• Nikon COOLPIX P1000
  • Nikon Z 7
  • Panasonic LUMIX DC-LX100 II

Contest Winner: “Abstract”

Photographer Frank Waters has been selected as the winner of the September 2018 GreyLearning Photo Contest with his closeup image of a flamingo. The theme for this photo contest was “Abstract”, inviting photographers to submit their best photo where it is not immediately obvious to the viewer what the subject is.

Flamingo Detail by Frank Waters

Frank had this to say about the photo:


This photo was shot at the San Diego Zoo. It was taken with a Canon T6i  equipped with a Canon EF 28-135mm lens. My settings were pretty simple:  f/16, 1/200th of a second at ISO 200, with automatic white balance and manual exposure settings. The lens was fully extended, at 135mm, as the birds were pretty far from the closest place I could stand. I also used a tripod, because of the extension of the lens.

When I imported the photos into Lightroom, at first I was not terribly thrilled. They just looked like simple photos taken at the zoo. But upon closer examination, I liked the quality of the feathers, and I thought I might be able to make a decent composition with a pretty severe crop. There was not a whole lot of processing in Photoshop. I added a Levels adjustment layer and a Hue/Saturation layer. I brought out the highlights in Levels, and brought out the yellow a bit, while decreasing the luminance of yellow at the same time.  


As the winning photographer Frank will receive a Tamron 18-400mm lens valued at US$649, thanks to a sponsorship from Tamron USA.

Congratulations to Frank on a beautiful winning image! You can view more of his photography on the following pages:

New Course: “Learning the Nik Collection by DxO”

With an update to the Nik Collection now having been released by DxO Software, we have published a new comprehensive course to help photographers make the most of all of the applications included in the Nik Collection.

The new course includes more than three hours of video lessons, covering all seven applications in the Nik Collection. In addition, a “Getting Started” chapter includes lessons to help you better understand the overall workflow involved with using the Nik Collection applications.

You can get more details about this new course on the GreyLearning website here:

“Charm of Austria” Photo Workshop

I will once again be leading a photography workshop in Austria, this time focused on the “Charm of Austria” in Salzburg and the nearby Alps.

During the workshop we’ll explore small towns, rugged landscapes, mountain peaks, Alpine lakes, and more. You’ll capture great photographs and create cherished memories along the way. With a small group of just four photographers, you’ll get individual attention as we spend five full days exploring beautiful locations in Austria and Germany.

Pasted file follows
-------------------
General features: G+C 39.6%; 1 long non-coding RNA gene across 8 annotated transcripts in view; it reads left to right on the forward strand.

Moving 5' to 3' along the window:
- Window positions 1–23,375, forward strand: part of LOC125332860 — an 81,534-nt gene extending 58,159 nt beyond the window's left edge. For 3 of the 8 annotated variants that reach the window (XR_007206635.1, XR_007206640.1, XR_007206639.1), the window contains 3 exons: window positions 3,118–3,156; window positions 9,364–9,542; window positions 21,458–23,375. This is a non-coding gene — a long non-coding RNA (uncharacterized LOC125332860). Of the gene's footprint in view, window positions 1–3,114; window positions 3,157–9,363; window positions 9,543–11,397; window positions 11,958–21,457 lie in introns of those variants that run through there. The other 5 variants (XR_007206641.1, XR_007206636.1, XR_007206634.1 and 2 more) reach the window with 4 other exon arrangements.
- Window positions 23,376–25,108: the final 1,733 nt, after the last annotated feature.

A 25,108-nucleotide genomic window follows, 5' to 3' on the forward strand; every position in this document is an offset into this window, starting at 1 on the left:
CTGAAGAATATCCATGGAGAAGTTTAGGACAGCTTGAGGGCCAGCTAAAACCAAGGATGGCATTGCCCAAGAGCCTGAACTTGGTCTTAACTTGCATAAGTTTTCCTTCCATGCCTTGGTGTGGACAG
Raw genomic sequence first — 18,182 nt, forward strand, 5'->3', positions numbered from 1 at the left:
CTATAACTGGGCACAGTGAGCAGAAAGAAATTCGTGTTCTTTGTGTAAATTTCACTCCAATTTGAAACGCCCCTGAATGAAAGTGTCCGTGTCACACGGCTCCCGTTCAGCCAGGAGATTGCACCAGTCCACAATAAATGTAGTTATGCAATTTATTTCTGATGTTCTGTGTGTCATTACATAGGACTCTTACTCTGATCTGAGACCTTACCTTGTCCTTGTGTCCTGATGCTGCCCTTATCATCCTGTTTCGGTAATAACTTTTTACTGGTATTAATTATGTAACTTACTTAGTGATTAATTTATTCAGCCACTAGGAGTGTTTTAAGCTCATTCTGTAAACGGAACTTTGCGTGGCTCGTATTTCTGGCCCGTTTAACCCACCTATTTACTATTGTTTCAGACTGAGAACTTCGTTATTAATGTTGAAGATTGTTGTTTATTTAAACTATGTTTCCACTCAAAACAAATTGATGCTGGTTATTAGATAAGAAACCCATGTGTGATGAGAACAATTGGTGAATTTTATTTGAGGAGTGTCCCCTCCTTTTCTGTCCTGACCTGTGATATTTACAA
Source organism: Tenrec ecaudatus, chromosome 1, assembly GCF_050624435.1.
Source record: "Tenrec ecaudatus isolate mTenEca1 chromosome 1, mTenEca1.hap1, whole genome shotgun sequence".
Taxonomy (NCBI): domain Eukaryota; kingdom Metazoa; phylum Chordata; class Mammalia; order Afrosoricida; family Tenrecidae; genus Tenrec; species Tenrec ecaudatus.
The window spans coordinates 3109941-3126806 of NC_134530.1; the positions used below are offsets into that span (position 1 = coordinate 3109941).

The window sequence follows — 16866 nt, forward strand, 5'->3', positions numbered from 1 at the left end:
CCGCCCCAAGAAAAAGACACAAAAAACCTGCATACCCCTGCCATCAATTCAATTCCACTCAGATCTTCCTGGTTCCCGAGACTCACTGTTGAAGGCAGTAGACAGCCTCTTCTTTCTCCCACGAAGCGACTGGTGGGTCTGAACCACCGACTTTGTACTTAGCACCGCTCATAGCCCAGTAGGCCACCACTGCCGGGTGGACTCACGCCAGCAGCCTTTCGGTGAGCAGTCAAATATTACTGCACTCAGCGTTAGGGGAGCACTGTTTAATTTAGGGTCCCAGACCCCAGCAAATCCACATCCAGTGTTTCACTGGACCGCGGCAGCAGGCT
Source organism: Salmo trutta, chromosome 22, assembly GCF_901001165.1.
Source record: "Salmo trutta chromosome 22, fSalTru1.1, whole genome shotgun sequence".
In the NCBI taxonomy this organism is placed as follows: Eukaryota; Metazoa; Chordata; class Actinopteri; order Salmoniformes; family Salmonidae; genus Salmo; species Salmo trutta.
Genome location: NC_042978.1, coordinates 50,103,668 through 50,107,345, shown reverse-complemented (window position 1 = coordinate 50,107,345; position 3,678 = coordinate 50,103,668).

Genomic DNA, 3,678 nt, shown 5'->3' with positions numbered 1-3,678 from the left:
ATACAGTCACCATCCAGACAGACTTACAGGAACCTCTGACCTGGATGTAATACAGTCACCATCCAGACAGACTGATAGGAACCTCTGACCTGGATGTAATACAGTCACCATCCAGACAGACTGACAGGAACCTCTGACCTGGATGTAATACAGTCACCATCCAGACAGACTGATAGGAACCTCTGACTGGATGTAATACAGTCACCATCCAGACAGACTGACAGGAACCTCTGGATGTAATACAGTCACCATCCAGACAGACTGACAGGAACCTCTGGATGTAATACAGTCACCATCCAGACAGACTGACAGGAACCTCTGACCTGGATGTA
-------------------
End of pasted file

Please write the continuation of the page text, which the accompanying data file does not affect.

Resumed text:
For all of the details about my “Charm of Austria” photo workshop, please visit my website here:

Webinar Recording: “Ten Favorite Photos (And What They Taught Me)”

We have published the recording of my recent presentation on “Ten Favorite Photos (And What They Taught Me)” on the Tim Grey TV channel on YouTube. This presentation was part of the GreyLearning Webinar Series, and focused on helping you improve your photography based on the lessons I’ve learned from some of my favorite photos.

You can view the full webinar presentation recording here:


Contest Winner: “Skyline”

Photographer Brad Larsen has been selected as the winner of the August 2018 GreyLearning Photo Contest with his panoramic image of the Seattle skyline. The theme for this photo contest was “Skyline”, so Brad’s panorama was a perfect fit.

Seattle Skyline Panorama by Brad Larsen

Brad had this to say about his photo:


The photo, obviously of Seattle, was taken from Alki Point in West Seattle. I used my Canon 5D Mark lll with a 70-200mm ll, shot at 1/60th of a second at f/10. I stitched 7 photos together using Photoshop. Most of the editing was done in Lightroom with a few adjustments in Photoshop. This was probably the 5th or 6th attempt at creating a panorama that actually worked. The trial and error part being a good learning experience.


As the winning photographer Brad will receive a US$100 Amazon gift card. Congratulations to Brad on a beautiful winning image! You can view more of his photography on his website here: